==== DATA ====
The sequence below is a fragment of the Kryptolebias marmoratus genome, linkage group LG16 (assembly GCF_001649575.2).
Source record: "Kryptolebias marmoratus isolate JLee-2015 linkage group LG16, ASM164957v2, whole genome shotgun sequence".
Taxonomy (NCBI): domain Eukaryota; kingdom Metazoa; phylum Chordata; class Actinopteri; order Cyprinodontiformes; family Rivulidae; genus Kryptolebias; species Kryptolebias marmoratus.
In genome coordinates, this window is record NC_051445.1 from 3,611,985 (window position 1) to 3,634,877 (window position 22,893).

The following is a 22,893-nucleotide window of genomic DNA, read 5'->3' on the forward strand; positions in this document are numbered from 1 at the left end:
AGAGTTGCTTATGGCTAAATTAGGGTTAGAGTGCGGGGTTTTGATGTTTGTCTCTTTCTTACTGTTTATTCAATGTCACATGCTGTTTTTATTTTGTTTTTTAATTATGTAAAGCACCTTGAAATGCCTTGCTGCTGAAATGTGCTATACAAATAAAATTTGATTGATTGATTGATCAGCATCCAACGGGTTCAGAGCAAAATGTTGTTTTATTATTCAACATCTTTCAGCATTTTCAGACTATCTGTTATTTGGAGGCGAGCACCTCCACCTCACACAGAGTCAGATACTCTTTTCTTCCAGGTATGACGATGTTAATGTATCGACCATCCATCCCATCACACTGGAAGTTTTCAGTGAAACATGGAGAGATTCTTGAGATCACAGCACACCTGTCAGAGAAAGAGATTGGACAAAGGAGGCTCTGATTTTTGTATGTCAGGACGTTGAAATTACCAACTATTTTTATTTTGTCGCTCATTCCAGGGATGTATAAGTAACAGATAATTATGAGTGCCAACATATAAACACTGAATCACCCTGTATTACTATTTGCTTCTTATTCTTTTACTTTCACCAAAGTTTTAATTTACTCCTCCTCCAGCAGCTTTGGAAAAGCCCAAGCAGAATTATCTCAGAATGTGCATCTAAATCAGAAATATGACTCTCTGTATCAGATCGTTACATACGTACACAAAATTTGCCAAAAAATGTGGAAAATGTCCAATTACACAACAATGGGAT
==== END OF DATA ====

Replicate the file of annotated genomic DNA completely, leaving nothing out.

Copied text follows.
The sequence below is a fragment of the Kryptolebias marmoratus genome, linkage group LG16 (assembly GCF_001649575.2).
Source record: "Kryptolebias marmoratus isolate JLee-2015 linkage group LG16, ASM164957v2, whole genome shotgun sequence".
Taxonomy (NCBI): domain Eukaryota; kingdom Metazoa; phylum Chordata; class Actinopteri; order Cyprinodontiformes; family Rivulidae; genus Kryptolebias; species Kryptolebias marmoratus.
In genome coordinates, this window is record NC_051445.1 from 3,611,985 (window position 1) to 3,634,877 (window position 22,893).

The following is a 22,893-nucleotide window of genomic DNA, read 5'->3' on the forward strand; positions in this document are numbered from 1 at the left end:
AGAGTTGCTTATGGCTAAATTAGGGTTAGAGTGCGGGGTTTTGATGTTTGTCTCTTTCTTACTGTTTATTCAATGTCACATGCTGTTTTTATTTTGTTTTTTAATTATGTAAAGCACCTTGAAATGCCTTGCTGCTGAAATGTGCTATACAAATAAAATTTGATTGATTGATTGATCAGCATCCAACGGGTTCAGAGCAAAATGTTGTTTTATTATTCAACATCTTTCAGCATTTTCAGACTATCTGTTATTTGGAGGCGAGCACCTCCACCTCACACAGAGTCAGATACTCTTTTCTTCCAGGTATGACGATGTTAATGTATCGACCATCCATCCCATCACACTGGAAGTTTTCAGTGAAACATGGAGAGATTCTTGAGATCACAGCACACCTGTCAGAGAAAGAGATTGGACAAAGGAGGCTCTGATTTTTGTATGTCAGGACGTTGAAATTACCAACTATTTTTATTTTGTCGCTCATTCCAGGGATGTATAAGTAACAGATAATTATGAGTGCCAACATATAAACACTGAATCACCCTGTATTACTATTTGCTTCTTATTCTTTTACTTTCACCAAAGTTTTAATTTACTCCTCCTCCAGCAGCTTTGGAAAAGCCCAAGCAGAATTATCTCAGAATGTGCATCTAAATCAGAAATATGACTCTCTGTATCAGATCGTTACATACGTACACAAAATTTGCCAAAAAATGTGGAAAATGTCCAATTACACAACAATGGGAT